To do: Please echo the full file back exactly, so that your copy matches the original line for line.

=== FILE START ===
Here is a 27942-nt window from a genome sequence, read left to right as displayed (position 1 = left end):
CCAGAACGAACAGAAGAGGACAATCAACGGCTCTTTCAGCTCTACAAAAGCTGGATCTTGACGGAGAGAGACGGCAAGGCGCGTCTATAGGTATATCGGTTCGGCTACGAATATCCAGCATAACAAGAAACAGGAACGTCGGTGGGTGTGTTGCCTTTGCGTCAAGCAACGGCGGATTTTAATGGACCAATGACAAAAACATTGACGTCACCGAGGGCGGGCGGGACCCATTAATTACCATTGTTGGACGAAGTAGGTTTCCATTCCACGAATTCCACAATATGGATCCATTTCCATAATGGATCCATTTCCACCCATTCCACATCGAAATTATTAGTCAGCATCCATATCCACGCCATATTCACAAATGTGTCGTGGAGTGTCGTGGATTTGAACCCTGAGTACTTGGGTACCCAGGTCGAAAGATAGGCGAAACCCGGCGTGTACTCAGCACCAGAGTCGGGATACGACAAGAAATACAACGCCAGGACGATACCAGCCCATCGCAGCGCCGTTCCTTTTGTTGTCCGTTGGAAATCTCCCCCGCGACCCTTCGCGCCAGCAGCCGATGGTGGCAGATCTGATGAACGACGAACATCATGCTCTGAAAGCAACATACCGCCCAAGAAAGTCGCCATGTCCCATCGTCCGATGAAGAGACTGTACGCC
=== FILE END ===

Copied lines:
Here is a 27942-nt window from a genome sequence, read left to right as displayed (position 1 = left end):
CCAGAACGAACAGAAGAGGACAATCAACGGCTCTTTCAGCTCTACAAAAGCTGGATCTTGACGGAGAGAGACGGCAAGGCGCGTCTATAGGTATATCGGTTCGGCTACGAATATCCAGCATAACAAGAAACAGGAACGTCGGTGGGTGTGTTGCCTTTGCGTCAAGCAACGGCGGATTTTAATGGACCAATGACAAAAACATTGACGTCACCGAGGGCGGGCGGGACCCATTAATTACCATTGTTGGACGAAGTAGGTTTCCATTCCACGAATTCCACAATATGGATCCATTTCCATAATGGATCCATTTCCACCCATTCCACATCGAAATTATTAGTCAGCATCCATATCCACGCCATATTCACAAATGTGTCGTGGAGTGTCGTGGATTTGAACCCTGAGTACTTGGGTACCCAGGTCGAAAGATAGGCGAAACCCGGCGTGTACTCAGCACCAGAGTCGGGATACGACAAGAAATACAACGCCAGGACGATACCAGCCCATCGCAGCGCCGTTCCTTTTGTTGTCCGTTGGAAATCTCCCCCGCGACCCTTCGCGCCAGCAGCCGATGGTGGCAGATCTGATGAACGACGAACATCATGCTCTGAAAGCAACATACCGCCCAAGAAAGTCGCCATGTCCCATCGTCCGATGAAGAGACTGTACGCC